Monday, November 10, 2008

Hard women, soft actresses

This is one of my (numerous) pet peeves.

In old movies, tough guys were often played by wimpy actors. It wasn't a serious problem since they were normally fully clothed. When they did, say, take their shirts off, the tough-guy swagger became laughable. Or at least, it's laughable to our modern eye, conditioned as we are to seeing tough guys played by tough-looking actors with very large muscles. I think we owe that to Arnold Schwarzenegger and the first Conan movie. Sean Connery looked tough in the early Bond movies, but compare him to Daniel Craig and he deflates.

Unfortunately, the same thing hasn't happened with female characters and the actresses who play them. Since nowadays there are more female characters who are supposed to be physically tough than there were in old movies, and since they show much more of their bodies than was acceptable long ago, the contrast between what the character is supposed to be and what the actress looks like can really mess up your willing suspension of disbelief.

I think this is even truer on TV than in movies. Battlestar Galactica is a prime example. The difference between the men and the women is striking. A lot of the actors are, if anything, too muscular for the characters they play; you keep wondering when they have time work out so much. The actresses who play fighter pilots swagger and sneer and posture and threaten each other and generally act as macha and fighter-jock(ette) obnoxious as they can. But their outfits let us see just how wimpy and soft they are. If they were lean and hard, their characters would still be obnoxious, but at least the act would be believable. Instead, it's laughable.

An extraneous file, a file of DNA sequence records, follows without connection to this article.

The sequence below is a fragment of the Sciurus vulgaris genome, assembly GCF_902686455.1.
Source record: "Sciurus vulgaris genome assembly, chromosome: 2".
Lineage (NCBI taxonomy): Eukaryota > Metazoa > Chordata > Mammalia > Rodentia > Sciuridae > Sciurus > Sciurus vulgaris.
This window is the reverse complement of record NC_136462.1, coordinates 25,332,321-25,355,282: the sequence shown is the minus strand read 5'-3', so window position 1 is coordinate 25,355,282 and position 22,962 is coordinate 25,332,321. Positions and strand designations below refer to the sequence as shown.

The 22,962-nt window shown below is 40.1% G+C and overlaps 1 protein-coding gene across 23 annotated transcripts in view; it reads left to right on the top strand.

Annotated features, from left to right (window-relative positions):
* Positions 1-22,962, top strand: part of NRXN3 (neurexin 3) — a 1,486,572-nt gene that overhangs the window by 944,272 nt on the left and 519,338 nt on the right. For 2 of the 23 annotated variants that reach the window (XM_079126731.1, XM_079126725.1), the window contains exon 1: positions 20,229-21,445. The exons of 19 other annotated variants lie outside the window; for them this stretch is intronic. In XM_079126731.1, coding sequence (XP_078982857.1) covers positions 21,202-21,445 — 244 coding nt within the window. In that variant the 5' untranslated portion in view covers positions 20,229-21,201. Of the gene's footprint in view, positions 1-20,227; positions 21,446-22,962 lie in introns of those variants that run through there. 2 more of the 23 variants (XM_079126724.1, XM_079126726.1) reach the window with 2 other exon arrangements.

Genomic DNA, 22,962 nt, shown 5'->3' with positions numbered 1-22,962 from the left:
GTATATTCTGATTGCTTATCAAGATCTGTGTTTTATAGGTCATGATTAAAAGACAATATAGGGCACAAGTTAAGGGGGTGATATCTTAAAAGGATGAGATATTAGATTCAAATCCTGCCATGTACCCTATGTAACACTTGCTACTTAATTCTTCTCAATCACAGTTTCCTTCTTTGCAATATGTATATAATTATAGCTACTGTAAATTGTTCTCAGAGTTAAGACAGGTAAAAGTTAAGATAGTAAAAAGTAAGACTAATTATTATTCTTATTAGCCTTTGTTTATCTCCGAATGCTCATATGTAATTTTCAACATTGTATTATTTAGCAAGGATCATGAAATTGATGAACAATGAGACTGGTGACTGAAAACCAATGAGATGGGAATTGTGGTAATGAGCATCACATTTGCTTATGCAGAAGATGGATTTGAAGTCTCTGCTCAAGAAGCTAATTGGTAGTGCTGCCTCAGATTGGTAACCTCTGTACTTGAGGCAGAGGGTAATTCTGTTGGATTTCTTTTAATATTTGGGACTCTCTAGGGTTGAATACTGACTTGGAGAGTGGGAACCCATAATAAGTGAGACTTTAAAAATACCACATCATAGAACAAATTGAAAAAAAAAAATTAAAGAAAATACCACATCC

Last night, I watched a taped episode of The Sarah Connor Chronicles, a show I'm increasingly hooked on. The episode, "The Tower Is Tall but the Fall Is Short," was a good one -- well written and acted, and it moved the story arc along satisfyingly. It also introduced a new character, Jesse, played by Australian actress Stephanie Jacobsen. Jesse is yet another refugee from the post-apocalyptic future, a tough soldier. Now, Jacobsen has a face that one can stare at for a long time in delight, but her body, which we saw a nice amount of, is that of a wimpy fashion model. She's no lean, hardened survivor from that future guerilla army. For that matter, Lena Headey, who plays Sarah Connor and is supposed to be just as tough and dangerous as Jesse, is only marginally physically better suited to her role.

What's so annoying about such casting is that it's unnecessary. Los Angeles is famously filled with fitness babes, and I saw lots of them in Vancouver the last time I was there. Surely many of them can act adequately. So whether a series is filmed in Hollywood or Hollywood North, there's no reason for the kind of casting I'm complaining about.

Do audiences not care? Are other viewers not struck by the incongruity? Or are they so unfamiliar with the look of female fitness that they don't even see the incongruity?

(Update. Here's another example - Silk Spectre in the Watchmen comic books and the wimp who'll be portraying her in the movie. The absurdity of having her wear high heels seems to come from the comics.)

(Graphic novel: noun, synonym for comic book.)

11 comments: